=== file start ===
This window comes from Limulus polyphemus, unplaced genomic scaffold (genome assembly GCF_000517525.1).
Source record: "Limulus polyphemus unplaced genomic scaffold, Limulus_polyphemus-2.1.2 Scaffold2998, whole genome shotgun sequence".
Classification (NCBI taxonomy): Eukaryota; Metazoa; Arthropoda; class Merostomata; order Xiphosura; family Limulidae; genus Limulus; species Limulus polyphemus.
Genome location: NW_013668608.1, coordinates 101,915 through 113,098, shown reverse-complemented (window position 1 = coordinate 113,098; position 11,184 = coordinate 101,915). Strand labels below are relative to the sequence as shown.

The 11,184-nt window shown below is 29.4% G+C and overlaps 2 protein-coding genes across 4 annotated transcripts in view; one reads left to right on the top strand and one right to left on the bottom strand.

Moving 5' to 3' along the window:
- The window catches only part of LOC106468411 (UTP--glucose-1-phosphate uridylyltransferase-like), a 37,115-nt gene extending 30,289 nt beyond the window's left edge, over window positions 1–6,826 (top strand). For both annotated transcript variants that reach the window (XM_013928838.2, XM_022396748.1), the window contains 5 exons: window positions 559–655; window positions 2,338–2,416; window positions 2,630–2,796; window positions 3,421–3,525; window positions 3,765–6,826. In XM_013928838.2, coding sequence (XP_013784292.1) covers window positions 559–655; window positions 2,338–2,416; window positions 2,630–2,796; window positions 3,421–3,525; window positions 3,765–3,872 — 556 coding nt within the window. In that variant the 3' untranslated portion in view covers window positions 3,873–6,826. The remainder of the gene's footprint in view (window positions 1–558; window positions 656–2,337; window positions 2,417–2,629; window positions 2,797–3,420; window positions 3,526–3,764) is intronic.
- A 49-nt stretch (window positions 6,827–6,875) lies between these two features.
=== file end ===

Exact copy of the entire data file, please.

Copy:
This window comes from Limulus polyphemus, unplaced genomic scaffold (genome assembly GCF_000517525.1).
Source record: "Limulus polyphemus unplaced genomic scaffold, Limulus_polyphemus-2.1.2 Scaffold2998, whole genome shotgun sequence".
Classification (NCBI taxonomy): Eukaryota; Metazoa; Arthropoda; class Merostomata; order Xiphosura; family Limulidae; genus Limulus; species Limulus polyphemus.
Genome location: NW_013668608.1, coordinates 101,915 through 113,098, shown reverse-complemented (window position 1 = coordinate 113,098; position 11,184 = coordinate 101,915). Strand labels below are relative to the sequence as shown.

The 11,184-nt window shown below is 29.4% G+C and overlaps 2 protein-coding genes across 4 annotated transcripts in view; one reads left to right on the top strand and one right to left on the bottom strand.

Moving 5' to 3' along the window:
- The window catches only part of LOC106468411 (UTP--glucose-1-phosphate uridylyltransferase-like), a 37,115-nt gene extending 30,289 nt beyond the window's left edge, over window positions 1–6,826 (top strand). For both annotated transcript variants that reach the window (XM_013928838.2, XM_022396748.1), the window contains 5 exons: window positions 559–655; window positions 2,338–2,416; window positions 2,630–2,796; window positions 3,421–3,525; window positions 3,765–6,826. In XM_013928838.2, coding sequence (XP_013784292.1) covers window positions 559–655; window positions 2,338–2,416; window positions 2,630–2,796; window positions 3,421–3,525; window positions 3,765–3,872 — 556 coding nt within the window. In that variant the 3' untranslated portion in view covers window positions 3,873–6,826. The remainder of the gene's footprint in view (window positions 1–558; window positions 656–2,337; window positions 2,417–2,629; window positions 2,797–3,420; window positions 3,526–3,764) is intronic.
- A 49-nt stretch (window positions 6,827–6,875) lies between these two features.